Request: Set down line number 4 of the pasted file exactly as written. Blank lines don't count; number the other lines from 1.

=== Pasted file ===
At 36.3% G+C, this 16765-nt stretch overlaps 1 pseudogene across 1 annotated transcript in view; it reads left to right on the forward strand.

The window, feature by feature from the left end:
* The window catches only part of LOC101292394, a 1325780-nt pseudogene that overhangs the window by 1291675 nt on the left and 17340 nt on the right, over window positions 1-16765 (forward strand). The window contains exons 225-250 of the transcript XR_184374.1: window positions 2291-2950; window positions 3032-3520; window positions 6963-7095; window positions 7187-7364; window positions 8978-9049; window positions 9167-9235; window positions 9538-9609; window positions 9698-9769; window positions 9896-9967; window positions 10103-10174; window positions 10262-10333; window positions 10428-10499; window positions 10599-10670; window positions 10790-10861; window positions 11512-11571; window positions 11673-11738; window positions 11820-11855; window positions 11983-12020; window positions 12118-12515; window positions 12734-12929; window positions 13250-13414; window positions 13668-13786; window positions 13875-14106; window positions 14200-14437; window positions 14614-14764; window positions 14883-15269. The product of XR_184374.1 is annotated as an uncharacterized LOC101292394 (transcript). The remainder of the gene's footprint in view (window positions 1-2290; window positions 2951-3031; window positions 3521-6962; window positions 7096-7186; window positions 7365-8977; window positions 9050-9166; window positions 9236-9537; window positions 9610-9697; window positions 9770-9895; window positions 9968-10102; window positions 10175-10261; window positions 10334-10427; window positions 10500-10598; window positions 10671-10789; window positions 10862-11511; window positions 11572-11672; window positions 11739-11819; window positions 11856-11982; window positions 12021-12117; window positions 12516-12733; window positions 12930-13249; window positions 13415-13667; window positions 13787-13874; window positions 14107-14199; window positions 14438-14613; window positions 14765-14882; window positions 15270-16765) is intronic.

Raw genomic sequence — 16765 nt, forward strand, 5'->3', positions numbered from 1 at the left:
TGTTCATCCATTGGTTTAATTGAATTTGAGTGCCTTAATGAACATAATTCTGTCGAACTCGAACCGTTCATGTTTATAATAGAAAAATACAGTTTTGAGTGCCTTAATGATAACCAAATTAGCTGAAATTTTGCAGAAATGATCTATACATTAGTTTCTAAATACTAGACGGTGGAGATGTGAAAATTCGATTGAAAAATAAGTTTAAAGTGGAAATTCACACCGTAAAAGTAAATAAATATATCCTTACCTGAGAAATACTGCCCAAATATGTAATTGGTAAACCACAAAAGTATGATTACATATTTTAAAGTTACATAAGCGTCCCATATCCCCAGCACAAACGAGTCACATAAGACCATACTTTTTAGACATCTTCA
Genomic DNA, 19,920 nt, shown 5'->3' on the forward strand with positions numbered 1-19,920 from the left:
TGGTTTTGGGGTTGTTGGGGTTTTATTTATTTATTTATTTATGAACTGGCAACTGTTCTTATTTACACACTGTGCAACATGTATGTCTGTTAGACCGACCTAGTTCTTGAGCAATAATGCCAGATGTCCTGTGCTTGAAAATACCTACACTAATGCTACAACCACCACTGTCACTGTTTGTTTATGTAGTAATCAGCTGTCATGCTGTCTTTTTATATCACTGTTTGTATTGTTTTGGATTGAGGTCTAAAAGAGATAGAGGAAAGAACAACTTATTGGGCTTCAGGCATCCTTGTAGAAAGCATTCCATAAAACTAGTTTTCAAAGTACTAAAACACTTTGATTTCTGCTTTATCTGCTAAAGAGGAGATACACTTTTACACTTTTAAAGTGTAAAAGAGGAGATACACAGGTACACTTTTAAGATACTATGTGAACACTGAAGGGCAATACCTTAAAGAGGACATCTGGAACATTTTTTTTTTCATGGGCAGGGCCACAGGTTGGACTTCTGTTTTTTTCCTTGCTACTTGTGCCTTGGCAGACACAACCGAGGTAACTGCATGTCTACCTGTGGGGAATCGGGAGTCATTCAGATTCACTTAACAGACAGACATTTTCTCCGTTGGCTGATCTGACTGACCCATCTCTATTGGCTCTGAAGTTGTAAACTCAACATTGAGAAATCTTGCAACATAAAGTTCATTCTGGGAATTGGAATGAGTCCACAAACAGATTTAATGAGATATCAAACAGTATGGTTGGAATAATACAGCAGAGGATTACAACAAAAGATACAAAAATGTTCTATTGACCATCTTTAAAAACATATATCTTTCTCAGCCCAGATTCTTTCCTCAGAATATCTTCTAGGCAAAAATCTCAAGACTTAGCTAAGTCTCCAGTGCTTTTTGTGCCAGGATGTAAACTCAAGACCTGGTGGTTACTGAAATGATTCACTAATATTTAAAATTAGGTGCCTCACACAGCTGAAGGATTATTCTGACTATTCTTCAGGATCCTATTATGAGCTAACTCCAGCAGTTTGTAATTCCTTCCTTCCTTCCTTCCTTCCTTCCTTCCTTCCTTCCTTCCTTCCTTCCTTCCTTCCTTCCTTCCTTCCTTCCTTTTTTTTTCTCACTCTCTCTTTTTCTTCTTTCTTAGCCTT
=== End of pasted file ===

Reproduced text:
Raw genomic sequence — 16765 nt, forward strand, 5'->3', positions numbered from 1 at the left: